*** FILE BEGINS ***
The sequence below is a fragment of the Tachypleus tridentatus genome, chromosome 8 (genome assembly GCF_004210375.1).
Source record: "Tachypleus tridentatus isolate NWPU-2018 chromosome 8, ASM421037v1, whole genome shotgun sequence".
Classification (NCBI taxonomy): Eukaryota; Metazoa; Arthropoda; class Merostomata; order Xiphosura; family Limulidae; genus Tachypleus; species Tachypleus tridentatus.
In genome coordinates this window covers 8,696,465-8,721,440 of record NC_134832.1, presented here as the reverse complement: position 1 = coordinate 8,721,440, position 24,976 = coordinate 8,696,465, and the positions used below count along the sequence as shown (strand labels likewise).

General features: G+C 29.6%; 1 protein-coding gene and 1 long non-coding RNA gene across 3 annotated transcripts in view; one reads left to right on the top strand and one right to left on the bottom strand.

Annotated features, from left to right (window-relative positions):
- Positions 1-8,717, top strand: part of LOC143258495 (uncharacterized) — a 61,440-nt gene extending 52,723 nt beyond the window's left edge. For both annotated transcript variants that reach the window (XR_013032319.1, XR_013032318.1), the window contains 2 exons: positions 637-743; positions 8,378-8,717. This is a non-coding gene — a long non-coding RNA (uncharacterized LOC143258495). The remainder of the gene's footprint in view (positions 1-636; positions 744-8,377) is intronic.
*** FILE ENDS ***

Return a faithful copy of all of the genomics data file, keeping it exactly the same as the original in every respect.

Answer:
The sequence below is a fragment of the Tachypleus tridentatus genome, chromosome 8 (genome assembly GCF_004210375.1).
Source record: "Tachypleus tridentatus isolate NWPU-2018 chromosome 8, ASM421037v1, whole genome shotgun sequence".
Classification (NCBI taxonomy): Eukaryota; Metazoa; Arthropoda; class Merostomata; order Xiphosura; family Limulidae; genus Tachypleus; species Tachypleus tridentatus.
In genome coordinates this window covers 8,696,465-8,721,440 of record NC_134832.1, presented here as the reverse complement: position 1 = coordinate 8,721,440, position 24,976 = coordinate 8,696,465, and the positions used below count along the sequence as shown (strand labels likewise).

General features: G+C 29.6%; 1 protein-coding gene and 1 long non-coding RNA gene across 3 annotated transcripts in view; one reads left to right on the top strand and one right to left on the bottom strand.

Annotated features, from left to right (window-relative positions):
- Positions 1-8,717, top strand: part of LOC143258495 (uncharacterized) — a 61,440-nt gene extending 52,723 nt beyond the window's left edge. For both annotated transcript variants that reach the window (XR_013032319.1, XR_013032318.1), the window contains 2 exons: positions 637-743; positions 8,378-8,717. This is a non-coding gene — a long non-coding RNA (uncharacterized LOC143258495). The remainder of the gene's footprint in view (positions 1-636; positions 744-8,377) is intronic.